As young children we have grace and freedom of movement. Toddlers bend, squat, and reach with ease, and sit effortlessly on the floor in an upright position. By the time they go to school, many children find it difficult to sit on the floor without slumping, and they start developing round or hunched shoulders. Consequently their natural poise and co-ordination become impaired.
The teenage slouch can cause twists in the spine and tension in the neck. Teenagers experience growing spurts and find it difficult to know how to adapt to these changes. They often try to minimize their stature by sinking down, pulling the shoulders forward, and slumping into chairs. In addition to the postural difficulties already mentioned, children are often under tremendous pressure to become achievers in all kinds of activities and have to act speedily to keep up with adults.
Several children were sent to FM Alexander with various difficulties. Some had asthma, scoliosis, or reading difficulties. As a result, he set up a special school to help children between the ages of 3 and 18 years. The school was run following the principles of the Alexander Technique. Activities during the day were varied to cope with concentration. Children were encouraged to sit on smaller and lower furniture to enable them to work with ease. Alexander’s approach was to encourage thinking and awareness. He worked with small groups, chatting to the children and giving them individual turns by skilfully using his hands to enhance the “use” of the child.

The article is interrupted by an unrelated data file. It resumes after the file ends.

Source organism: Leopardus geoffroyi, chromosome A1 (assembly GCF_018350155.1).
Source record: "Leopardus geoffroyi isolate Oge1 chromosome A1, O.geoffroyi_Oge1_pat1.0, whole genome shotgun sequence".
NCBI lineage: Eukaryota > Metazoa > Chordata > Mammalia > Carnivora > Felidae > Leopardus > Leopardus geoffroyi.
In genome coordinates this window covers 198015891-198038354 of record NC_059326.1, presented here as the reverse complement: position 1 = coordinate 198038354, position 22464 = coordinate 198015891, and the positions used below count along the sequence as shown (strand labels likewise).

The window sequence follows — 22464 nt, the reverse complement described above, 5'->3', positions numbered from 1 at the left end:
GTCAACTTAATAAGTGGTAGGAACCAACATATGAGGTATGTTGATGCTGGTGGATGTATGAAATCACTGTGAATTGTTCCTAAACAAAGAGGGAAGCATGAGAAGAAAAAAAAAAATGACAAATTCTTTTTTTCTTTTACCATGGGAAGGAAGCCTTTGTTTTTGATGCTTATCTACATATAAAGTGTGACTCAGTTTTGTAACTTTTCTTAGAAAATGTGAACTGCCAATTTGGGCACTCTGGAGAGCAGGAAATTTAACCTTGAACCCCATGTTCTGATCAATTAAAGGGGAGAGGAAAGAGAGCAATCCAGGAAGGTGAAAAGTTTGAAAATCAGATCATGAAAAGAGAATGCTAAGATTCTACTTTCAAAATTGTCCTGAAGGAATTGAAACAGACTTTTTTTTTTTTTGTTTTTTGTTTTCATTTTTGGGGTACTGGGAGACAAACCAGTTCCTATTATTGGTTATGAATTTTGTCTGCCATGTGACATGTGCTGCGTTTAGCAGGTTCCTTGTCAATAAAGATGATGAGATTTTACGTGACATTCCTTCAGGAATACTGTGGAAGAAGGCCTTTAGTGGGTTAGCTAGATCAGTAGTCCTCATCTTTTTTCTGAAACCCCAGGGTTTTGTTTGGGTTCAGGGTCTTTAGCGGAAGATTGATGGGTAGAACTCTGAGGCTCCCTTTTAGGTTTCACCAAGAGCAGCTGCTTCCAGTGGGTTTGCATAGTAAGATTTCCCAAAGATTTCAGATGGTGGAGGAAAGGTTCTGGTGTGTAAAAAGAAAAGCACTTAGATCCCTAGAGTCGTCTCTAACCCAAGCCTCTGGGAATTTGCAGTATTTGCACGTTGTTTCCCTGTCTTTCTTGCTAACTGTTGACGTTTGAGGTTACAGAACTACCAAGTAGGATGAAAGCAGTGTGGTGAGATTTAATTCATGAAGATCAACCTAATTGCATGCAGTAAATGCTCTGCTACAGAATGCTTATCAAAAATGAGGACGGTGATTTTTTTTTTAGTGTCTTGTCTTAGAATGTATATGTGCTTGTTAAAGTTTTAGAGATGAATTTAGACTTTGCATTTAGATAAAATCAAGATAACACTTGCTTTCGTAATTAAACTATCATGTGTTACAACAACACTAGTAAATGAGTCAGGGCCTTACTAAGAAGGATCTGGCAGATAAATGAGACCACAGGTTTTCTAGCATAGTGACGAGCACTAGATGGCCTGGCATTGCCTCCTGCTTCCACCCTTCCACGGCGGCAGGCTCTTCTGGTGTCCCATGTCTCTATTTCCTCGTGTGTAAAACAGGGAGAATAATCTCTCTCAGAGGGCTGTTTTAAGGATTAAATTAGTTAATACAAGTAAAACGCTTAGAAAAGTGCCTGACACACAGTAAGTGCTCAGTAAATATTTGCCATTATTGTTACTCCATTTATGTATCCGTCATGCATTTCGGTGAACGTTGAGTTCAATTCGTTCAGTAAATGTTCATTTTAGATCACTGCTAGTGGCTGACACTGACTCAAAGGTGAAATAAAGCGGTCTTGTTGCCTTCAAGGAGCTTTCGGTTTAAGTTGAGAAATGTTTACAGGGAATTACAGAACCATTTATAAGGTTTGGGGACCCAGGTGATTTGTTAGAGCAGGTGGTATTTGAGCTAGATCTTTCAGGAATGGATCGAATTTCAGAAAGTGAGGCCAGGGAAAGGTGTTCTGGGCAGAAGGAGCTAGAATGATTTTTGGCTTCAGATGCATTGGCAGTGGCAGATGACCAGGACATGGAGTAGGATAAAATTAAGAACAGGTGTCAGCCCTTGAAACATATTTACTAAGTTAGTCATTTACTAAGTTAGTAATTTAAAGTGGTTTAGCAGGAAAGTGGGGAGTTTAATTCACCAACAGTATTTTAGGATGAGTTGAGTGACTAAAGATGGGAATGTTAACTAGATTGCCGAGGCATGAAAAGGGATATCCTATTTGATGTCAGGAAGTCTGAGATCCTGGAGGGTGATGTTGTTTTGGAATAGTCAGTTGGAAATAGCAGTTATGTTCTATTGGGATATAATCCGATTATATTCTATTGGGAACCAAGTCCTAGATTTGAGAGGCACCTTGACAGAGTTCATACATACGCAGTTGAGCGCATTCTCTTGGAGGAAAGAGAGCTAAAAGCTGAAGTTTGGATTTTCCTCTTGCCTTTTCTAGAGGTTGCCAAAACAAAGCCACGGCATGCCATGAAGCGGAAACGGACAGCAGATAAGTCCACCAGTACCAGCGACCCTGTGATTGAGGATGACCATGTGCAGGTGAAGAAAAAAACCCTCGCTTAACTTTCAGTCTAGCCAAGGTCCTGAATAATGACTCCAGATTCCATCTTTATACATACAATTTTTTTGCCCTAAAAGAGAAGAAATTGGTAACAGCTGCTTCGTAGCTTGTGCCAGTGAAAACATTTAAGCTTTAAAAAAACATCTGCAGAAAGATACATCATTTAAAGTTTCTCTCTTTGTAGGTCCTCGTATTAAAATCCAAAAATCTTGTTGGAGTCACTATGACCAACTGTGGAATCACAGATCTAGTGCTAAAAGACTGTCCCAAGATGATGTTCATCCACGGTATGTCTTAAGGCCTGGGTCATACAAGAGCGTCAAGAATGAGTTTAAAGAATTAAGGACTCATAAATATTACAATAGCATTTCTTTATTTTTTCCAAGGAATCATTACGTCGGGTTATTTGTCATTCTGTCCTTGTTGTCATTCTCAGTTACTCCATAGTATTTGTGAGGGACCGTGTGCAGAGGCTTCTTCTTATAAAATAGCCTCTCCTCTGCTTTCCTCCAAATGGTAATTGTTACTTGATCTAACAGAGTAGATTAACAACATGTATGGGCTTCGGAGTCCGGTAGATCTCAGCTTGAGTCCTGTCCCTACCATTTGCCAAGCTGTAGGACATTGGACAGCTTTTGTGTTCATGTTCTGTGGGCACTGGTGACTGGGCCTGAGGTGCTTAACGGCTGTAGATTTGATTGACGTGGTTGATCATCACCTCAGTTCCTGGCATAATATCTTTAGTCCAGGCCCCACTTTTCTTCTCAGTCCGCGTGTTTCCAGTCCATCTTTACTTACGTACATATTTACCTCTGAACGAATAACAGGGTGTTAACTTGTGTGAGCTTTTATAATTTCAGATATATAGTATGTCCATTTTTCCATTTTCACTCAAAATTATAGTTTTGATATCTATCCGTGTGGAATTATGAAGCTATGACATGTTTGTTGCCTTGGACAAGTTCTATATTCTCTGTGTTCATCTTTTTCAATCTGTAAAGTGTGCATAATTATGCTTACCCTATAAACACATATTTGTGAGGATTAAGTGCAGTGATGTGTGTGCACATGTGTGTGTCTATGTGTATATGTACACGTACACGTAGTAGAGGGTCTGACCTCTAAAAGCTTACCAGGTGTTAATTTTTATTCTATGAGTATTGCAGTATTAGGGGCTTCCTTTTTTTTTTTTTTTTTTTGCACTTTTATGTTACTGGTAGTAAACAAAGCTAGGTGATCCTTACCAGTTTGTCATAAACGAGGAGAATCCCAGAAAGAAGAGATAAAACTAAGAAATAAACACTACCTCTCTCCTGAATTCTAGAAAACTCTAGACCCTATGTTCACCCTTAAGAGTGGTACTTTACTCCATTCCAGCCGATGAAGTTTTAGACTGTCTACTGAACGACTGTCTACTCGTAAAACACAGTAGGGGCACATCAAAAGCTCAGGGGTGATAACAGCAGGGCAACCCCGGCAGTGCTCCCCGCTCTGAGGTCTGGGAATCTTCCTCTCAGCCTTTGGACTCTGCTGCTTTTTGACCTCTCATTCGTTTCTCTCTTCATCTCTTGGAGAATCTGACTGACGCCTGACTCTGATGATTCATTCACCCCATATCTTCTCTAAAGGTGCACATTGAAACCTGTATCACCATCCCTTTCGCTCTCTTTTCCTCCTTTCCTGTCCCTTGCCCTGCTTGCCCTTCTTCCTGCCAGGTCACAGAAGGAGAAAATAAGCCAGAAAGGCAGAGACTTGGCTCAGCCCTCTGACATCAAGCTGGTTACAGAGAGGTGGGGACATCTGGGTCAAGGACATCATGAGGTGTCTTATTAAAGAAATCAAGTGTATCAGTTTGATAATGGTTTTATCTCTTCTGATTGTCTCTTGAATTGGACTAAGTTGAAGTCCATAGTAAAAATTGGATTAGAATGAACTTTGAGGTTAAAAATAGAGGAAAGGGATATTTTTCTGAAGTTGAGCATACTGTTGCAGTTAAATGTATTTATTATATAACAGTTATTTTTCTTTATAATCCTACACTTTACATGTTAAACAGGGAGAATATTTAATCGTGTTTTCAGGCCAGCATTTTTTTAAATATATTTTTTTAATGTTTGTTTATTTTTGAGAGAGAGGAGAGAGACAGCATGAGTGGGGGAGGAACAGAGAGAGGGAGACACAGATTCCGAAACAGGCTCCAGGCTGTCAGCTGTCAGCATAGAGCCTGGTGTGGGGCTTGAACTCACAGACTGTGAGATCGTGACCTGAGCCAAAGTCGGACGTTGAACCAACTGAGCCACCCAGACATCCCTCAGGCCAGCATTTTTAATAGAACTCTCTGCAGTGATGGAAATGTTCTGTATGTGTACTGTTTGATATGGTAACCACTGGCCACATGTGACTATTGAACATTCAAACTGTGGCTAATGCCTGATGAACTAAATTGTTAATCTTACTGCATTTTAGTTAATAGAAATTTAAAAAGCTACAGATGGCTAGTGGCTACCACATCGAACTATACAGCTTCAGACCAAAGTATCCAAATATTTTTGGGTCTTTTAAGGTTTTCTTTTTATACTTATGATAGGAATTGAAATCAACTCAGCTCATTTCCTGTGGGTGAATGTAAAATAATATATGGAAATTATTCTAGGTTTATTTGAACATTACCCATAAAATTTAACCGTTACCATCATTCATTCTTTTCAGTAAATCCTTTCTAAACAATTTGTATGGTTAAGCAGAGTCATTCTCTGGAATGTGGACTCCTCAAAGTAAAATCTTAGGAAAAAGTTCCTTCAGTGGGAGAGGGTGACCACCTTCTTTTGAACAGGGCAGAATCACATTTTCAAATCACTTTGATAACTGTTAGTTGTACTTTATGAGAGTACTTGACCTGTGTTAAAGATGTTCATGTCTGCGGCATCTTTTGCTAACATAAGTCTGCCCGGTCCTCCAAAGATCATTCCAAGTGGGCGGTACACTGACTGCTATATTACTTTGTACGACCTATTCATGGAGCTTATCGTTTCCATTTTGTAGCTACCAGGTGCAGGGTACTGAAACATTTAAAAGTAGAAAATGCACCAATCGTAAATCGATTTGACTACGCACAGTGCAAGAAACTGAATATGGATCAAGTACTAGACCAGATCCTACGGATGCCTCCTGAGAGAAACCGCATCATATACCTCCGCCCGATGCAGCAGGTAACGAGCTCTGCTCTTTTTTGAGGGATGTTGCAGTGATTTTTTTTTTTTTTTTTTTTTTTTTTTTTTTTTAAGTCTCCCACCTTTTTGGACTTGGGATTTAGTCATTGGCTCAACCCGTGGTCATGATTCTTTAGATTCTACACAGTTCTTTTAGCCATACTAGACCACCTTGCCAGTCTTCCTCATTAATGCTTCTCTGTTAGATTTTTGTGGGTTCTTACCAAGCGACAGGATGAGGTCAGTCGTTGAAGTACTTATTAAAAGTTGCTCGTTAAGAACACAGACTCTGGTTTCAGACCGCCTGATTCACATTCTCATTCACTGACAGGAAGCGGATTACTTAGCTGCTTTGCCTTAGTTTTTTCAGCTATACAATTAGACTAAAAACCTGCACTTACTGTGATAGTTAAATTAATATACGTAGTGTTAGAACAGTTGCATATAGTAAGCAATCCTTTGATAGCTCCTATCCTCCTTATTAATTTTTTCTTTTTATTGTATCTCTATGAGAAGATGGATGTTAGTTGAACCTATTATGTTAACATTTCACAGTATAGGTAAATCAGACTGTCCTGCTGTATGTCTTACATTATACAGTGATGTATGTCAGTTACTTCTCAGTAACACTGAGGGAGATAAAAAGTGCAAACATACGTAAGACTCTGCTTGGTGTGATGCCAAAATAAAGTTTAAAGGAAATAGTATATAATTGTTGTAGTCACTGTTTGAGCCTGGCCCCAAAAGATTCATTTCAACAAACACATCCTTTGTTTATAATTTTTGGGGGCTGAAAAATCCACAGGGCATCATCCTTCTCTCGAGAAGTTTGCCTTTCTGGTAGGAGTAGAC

All qualified teachers of the Alexander Technique are able to work with children and help them retain their natural balance and poise.
- Sue Holladay, Play with Posture (Positive Child Development using the Alexander Technique), First published in 2012, by HITE, London, United Kingdom.
- Gal Ben-Or, Directions for Life (Alexander Technique for Children and Youth), First edition 2011, Israel.
- Aisa Masterton, Alexander Technique: A Step-by-Step Guide, First published in 1998 by Element Books Limited, Great Britain.